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The Queerness of Disability: The Julian Way

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The room held little light. Everyone sat in a circle waiting on something to be revealed. There were expectant thoughts buzzing inside the crania of the gathered. Squeaking along in his motorized wheelchair, Rev. Justin Hancock rolled into the center of our circle and commanded our attention. In a room full of people with diverse sexual orientations and gender identities, Rev. Hancock talked about having cerebral palsy and what it looks like to celebrate the self no matter what. In those beautiful moments of intersectionality, we learned more deeply what it looks like to live into exactly who and what God created us to be. In our world of crippling normativity, Rev. Hancock helped us to understand that the queerest way of being is to celebrate the self no matter what. Through Rev. Hancock’s refusal to see his body as a problem, we heard a word from God illustrated in the flesh that night. We all walked out of the room a little bit queerer than we came in.

 

Regardless of the normative circumstances of death and destruction going on all around her in the 14th Century, Julian of Norwich believed in the power of God to partner with us in liberating the self through love. In discovering the love that God showed us in creating us exactly as we are, we can believe that we are perfectly made in God’s image and can begin to live into such perfection. For many years, Rev. Hancock and his wife Lisa have partnered together to dream about what it would look like to make space for disabled families to see their families as made in God’s image and together learn to live into that perfection. Tired of the pressure to pass their family off as normal and desiring to offer hospitality within the fragmented and isolated experience of the disabled community, Rev. Hancock and Lisa started to plan for the creation of a community with an identity based on the celebration of disability. In their estimation, disability should be treated as a natural part of God’s creation and never as a stigmatizing label. Believing that the time is right for a radical expression of love and community, the Hancocks recently announced their intention to found an intentional Christian community and missional worship epicenter for disabled families called the Julian Way. Much like the love of God, the authenticity and beauty of the experiment is overwhelming.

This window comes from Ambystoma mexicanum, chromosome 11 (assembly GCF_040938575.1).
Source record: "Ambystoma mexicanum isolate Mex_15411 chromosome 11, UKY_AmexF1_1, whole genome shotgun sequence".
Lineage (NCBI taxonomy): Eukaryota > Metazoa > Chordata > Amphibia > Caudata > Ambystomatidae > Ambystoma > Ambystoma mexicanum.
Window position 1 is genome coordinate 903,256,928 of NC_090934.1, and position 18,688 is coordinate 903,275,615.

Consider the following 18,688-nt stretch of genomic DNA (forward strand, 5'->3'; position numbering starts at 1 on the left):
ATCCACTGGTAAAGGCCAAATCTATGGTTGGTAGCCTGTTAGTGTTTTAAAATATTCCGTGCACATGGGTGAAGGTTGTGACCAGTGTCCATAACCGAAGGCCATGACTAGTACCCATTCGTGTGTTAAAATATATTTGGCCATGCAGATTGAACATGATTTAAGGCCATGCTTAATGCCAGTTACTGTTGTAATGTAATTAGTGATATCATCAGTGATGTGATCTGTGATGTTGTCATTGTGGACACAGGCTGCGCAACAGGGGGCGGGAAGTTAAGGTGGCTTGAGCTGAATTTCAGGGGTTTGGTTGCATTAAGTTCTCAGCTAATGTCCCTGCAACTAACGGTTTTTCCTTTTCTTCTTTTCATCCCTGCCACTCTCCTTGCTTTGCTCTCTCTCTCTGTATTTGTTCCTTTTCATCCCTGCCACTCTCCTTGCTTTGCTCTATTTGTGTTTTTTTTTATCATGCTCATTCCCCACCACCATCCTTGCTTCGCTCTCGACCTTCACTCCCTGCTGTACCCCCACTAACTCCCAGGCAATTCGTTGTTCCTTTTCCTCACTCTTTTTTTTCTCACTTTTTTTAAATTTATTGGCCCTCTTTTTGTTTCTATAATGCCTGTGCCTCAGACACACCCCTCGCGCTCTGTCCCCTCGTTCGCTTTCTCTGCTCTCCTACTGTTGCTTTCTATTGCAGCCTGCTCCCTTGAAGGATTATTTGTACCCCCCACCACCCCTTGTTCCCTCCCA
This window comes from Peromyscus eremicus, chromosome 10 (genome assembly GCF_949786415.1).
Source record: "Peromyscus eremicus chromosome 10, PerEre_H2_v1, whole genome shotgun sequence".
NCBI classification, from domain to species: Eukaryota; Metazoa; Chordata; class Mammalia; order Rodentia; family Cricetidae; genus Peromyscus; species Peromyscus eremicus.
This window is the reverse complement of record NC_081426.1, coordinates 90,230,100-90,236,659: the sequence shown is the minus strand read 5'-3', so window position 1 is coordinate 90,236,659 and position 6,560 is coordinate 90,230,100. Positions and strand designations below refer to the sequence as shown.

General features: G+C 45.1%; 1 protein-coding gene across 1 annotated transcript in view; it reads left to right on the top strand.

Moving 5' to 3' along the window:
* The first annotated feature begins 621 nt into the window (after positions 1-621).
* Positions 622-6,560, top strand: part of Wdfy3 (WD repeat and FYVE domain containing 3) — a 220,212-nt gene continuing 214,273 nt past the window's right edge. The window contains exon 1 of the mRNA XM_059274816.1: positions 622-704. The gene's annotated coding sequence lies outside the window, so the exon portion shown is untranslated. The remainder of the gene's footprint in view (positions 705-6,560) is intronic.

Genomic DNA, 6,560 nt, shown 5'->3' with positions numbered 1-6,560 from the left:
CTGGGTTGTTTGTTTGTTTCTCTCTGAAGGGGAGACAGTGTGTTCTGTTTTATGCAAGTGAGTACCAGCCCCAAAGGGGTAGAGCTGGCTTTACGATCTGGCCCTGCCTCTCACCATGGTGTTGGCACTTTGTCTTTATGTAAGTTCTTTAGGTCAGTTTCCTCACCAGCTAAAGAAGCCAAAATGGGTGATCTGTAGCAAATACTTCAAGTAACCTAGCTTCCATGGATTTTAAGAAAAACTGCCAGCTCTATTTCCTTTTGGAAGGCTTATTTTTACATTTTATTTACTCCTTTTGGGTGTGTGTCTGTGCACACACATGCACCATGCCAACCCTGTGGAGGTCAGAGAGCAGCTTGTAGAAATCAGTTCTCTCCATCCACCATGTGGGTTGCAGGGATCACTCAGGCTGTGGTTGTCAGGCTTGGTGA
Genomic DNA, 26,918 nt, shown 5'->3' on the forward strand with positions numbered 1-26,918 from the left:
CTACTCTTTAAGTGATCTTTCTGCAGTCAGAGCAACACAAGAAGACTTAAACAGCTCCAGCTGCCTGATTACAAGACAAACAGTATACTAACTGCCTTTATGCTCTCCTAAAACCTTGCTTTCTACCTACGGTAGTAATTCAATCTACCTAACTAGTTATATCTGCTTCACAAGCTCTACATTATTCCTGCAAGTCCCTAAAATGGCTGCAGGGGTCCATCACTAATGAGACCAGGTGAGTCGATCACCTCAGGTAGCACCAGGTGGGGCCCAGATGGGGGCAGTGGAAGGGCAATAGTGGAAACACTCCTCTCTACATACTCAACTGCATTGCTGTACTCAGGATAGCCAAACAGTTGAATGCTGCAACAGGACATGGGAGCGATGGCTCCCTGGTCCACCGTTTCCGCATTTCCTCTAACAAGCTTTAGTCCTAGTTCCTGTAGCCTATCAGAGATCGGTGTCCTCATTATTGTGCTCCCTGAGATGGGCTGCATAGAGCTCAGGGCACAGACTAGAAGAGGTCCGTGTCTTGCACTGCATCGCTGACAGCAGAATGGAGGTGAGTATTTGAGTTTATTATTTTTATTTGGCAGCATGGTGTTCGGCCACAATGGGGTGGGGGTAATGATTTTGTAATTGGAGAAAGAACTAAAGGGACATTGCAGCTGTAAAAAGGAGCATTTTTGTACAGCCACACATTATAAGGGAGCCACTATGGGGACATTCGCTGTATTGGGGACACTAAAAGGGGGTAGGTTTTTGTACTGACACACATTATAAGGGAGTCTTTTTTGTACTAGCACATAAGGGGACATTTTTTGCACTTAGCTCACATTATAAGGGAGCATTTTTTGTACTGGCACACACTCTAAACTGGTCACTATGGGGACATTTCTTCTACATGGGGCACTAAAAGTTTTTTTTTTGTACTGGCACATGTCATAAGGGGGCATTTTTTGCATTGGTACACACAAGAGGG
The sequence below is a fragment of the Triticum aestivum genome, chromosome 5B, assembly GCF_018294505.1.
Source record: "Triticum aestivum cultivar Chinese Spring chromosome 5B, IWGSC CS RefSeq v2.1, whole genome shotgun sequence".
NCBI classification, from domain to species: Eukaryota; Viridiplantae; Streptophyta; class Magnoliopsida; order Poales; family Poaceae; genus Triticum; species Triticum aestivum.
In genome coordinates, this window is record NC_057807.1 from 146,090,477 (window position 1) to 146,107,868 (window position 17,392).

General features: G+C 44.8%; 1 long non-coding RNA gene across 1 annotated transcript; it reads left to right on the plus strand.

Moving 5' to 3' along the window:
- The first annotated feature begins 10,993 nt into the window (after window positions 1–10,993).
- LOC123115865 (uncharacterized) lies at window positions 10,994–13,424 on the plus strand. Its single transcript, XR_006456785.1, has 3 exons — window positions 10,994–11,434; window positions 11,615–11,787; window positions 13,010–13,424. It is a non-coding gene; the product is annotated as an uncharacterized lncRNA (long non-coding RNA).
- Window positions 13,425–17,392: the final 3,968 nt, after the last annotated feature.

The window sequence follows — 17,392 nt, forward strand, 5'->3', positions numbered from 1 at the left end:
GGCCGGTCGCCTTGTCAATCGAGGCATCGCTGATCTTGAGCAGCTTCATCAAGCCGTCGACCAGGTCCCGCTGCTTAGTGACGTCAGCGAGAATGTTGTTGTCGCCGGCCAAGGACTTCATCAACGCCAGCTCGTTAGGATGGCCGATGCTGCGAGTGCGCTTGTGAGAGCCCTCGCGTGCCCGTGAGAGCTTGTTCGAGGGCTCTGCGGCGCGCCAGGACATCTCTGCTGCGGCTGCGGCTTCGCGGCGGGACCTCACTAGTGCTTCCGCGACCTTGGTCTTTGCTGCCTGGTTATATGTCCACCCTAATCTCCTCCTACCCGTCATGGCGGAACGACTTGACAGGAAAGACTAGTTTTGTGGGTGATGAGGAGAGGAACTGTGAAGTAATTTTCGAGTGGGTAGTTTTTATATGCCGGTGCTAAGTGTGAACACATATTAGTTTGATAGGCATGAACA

Rev. Justin Hancock made a lasting impression on many of the people he spoke to on that special night. One person asked her partner to marry her. One person came out as transgender. One person made a career change. One person made peace with their mental illness. One person kissed his boyfriend for the first time. Inspired by the message of being who you are no matter what, person after person made the decision to be the queer that God created them to be in the first place. Rev. Justin and Lisa Hancock are queer pioneers of self-exploration, compassion, mercy and grace. I pray that you will join them at http://thejulianway.org

 

Amen.

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